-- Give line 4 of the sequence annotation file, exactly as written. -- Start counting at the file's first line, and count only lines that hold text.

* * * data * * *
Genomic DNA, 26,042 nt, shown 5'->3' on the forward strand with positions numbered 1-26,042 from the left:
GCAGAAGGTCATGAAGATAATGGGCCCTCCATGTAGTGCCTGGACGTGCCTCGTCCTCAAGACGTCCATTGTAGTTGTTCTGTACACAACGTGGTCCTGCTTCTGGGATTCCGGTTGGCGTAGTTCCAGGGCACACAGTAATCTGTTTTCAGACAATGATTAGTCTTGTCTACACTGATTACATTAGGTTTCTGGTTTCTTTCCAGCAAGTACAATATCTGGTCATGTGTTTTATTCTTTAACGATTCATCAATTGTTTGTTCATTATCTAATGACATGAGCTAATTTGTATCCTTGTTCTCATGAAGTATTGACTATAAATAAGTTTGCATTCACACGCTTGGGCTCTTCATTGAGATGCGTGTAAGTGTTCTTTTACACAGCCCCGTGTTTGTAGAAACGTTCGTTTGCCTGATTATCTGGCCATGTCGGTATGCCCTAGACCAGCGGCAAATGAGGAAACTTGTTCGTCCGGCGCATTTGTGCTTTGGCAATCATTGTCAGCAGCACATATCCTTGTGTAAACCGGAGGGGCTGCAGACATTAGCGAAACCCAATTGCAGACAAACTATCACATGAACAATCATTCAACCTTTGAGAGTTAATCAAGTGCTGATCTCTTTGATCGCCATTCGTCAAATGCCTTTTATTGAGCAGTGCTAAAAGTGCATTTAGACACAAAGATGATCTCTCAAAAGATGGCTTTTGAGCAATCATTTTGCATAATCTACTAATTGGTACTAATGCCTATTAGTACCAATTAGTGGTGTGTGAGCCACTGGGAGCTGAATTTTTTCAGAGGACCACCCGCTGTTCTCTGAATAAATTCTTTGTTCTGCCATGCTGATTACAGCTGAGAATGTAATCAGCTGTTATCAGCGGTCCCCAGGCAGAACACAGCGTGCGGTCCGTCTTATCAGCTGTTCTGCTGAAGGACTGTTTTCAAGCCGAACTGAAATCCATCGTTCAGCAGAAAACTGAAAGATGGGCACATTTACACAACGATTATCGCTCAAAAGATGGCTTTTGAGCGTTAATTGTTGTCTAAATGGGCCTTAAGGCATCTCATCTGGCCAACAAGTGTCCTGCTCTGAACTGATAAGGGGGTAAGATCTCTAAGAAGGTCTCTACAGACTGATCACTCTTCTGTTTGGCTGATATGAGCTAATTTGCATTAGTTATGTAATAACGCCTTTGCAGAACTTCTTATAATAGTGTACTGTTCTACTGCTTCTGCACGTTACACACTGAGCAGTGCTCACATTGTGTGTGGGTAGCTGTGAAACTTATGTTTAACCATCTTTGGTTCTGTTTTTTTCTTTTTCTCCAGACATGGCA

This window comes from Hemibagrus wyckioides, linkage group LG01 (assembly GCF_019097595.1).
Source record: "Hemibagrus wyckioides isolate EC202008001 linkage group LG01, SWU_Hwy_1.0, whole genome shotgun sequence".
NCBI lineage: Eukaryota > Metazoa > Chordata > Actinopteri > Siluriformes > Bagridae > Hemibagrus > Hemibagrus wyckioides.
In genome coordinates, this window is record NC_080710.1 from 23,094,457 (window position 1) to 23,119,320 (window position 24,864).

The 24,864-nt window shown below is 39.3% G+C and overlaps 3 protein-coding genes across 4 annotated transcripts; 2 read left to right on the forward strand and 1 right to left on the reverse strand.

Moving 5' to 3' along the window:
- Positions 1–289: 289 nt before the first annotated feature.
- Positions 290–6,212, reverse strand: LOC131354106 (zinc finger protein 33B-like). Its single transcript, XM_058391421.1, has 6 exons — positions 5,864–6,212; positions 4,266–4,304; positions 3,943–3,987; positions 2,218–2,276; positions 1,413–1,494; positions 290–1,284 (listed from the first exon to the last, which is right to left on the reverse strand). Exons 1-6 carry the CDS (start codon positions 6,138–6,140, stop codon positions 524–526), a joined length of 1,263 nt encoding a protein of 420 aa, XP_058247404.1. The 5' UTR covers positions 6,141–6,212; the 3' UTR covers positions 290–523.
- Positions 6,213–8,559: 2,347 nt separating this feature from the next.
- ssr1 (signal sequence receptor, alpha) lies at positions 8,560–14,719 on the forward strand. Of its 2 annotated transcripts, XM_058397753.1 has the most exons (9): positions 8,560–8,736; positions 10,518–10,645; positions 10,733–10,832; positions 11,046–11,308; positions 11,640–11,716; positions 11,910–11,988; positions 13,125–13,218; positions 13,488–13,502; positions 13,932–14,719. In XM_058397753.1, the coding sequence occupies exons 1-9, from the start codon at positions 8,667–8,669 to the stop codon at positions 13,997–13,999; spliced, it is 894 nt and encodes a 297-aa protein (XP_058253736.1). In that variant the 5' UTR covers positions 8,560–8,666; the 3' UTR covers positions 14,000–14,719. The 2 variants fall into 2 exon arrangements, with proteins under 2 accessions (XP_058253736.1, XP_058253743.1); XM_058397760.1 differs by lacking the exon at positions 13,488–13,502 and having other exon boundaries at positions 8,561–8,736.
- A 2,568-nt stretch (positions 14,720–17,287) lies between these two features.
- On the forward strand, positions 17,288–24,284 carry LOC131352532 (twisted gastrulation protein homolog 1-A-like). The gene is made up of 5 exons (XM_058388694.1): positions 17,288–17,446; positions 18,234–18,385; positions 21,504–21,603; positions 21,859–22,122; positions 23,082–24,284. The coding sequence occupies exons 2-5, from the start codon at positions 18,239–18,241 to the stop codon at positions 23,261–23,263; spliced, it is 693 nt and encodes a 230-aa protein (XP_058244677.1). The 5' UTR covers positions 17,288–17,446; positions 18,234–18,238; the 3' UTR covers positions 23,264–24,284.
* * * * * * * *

Source record: "Hemibagrus wyckioides isolate EC202008001 linkage group LG01, SWU_Hwy_1.0, whole genome shotgun sequence".